A Beautiful Day in November On the Banks of the Greatest of the Great Lakes

<i>A Beautiful Day in November On the Banks of the Greatest of the Great Lakes</i>

Photo by Troy Blendell


Fridays, Saturdays, 8 p.m. and Sundays, 7 p.m. Continues through Dec. 10 2016
$25, $20 students & seniors

Location Info:

Theatre of NOTE
1517 N. Cahuenga Blvd.
Los Angeles, CA  90028
Kate Benson’s A Beautiful Day in November On the Banks of the Greatest of the Great Lakes takes place on Thanksgiving and revolves around a family’s collective preparation of the traditional holiday meal. Don’t expect to see turkey, cranberries or pumpkin pie, or even dishes, napkins and cookware. If you want any of that, you’ll have to imagine your own.

Performed by a game ensemble under the direction of Laramie Dennis at Theatre of NOTE, Benson’s odd little play eschews the usual props — and in fact, there are none. The action takes place at a long table extending much of the length of the small venue. Off to the side, two sportscasters (Christopher Neiman and Kjai Block) narrate the proceedings with the hyped and edgy vocals you might hear commentating a baseball or football or basketball or tennis game. The family members we first meet are three middle-aged sisters: Cheesecake (Sarah Lilly), Cherry Pie (Tegan Ashton Cohan) and Trifle (Debbie Jaffe), whose first order of business is to assemble a round table to accommodate the entire family of adults. This is not accomplished literally; instead it’s expressed with random gestures and facial expressions. The narrators follow the action (such as it is) and report to us as if we’re in the ninth inning of a baseball game with the score tied and three men on base.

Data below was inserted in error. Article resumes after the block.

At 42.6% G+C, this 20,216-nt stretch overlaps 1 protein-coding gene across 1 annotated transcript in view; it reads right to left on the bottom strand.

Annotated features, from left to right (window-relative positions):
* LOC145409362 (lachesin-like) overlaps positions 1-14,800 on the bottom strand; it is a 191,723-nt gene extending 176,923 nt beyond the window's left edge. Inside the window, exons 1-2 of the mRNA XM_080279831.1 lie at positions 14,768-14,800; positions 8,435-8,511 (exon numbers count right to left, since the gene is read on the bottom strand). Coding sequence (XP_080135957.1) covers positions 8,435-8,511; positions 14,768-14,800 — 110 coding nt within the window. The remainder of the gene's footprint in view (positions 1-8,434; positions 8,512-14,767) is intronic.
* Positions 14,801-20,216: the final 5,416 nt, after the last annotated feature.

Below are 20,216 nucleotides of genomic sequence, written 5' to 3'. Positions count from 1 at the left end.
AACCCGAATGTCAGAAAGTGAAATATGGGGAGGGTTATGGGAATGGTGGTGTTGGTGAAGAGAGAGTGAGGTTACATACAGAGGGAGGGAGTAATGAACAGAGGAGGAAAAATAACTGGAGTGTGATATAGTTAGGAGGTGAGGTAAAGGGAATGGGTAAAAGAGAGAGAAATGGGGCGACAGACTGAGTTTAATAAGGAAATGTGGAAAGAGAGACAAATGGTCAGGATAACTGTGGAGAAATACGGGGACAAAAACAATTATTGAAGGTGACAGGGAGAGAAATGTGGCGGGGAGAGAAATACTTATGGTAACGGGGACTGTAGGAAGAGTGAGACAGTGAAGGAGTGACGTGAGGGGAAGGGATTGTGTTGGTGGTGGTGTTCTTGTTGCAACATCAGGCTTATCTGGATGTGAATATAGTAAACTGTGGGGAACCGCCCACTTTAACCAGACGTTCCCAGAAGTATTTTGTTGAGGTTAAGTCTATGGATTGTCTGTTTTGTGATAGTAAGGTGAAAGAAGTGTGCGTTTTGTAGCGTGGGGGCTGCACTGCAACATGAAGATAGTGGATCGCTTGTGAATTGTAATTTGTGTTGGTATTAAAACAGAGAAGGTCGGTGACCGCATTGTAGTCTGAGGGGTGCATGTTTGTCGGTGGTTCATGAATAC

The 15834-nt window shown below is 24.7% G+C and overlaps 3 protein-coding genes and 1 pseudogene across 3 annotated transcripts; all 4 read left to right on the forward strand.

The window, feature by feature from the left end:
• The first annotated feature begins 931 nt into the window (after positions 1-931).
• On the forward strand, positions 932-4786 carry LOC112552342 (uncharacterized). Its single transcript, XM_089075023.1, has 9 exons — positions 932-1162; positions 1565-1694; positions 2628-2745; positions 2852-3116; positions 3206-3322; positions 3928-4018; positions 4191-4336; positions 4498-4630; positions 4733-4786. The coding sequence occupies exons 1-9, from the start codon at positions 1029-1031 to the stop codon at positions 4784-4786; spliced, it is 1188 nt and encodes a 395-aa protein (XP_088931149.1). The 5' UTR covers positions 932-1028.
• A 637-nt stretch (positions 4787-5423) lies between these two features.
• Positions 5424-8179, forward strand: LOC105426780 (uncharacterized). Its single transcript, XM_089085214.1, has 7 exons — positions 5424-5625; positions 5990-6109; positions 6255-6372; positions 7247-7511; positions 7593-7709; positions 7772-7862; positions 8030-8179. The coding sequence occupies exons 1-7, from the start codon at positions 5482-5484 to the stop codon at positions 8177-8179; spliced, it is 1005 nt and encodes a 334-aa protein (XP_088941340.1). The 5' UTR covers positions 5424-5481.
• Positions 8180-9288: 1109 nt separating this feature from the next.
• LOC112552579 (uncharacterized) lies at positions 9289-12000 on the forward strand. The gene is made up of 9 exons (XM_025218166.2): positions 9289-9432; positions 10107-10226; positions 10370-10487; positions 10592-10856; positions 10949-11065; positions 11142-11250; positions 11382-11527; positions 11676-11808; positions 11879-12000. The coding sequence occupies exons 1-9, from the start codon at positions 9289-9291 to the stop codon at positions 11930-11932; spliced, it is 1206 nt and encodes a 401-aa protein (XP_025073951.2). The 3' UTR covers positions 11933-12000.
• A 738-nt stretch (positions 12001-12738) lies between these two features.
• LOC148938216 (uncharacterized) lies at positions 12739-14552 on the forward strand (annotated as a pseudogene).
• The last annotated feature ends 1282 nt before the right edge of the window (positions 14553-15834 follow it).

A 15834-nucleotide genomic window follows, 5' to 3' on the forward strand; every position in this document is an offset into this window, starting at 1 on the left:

As we move further into the play, the tasks segue into the cooking of the turkey and the preparation of the roue. Other family members arrive, including Snapdragon (Judith Ann Levitt), the sisters’ blind meddlesome mother, and Grandada (John MacKane), hard-of-hearing and mostly lost in his own world. Performers Robin Light and David Bickford are cast in multiple roles that are often hard to distinguish, one from the other, because of the staging, but Bickford is especially entertaining as the sort of cantankerous narrow-minded relative or acquaintance you keep at a distance at these events — it really doesn't matter that his role is marginal to the story.

In fact, the pleasures of this production are chiefly in the performances, commendably disciplined and entertaining in varying degrees. The comic hook — recounting a banal family event as if it were some sort of sports spectacular — is a joke that wears thin. And while there are identifiable clashes between mothers and daughters that grab one’s attention, along with a bizarre and unexpected ending, this isn’t the sort of play that makes much of an emotional impression. It’s rather more like a dramaturgical experiment on the writer’s part — an attempt to actively enlist the audience’s imagination in realizing the narrative. I’m not sure the effort is entirely a success.


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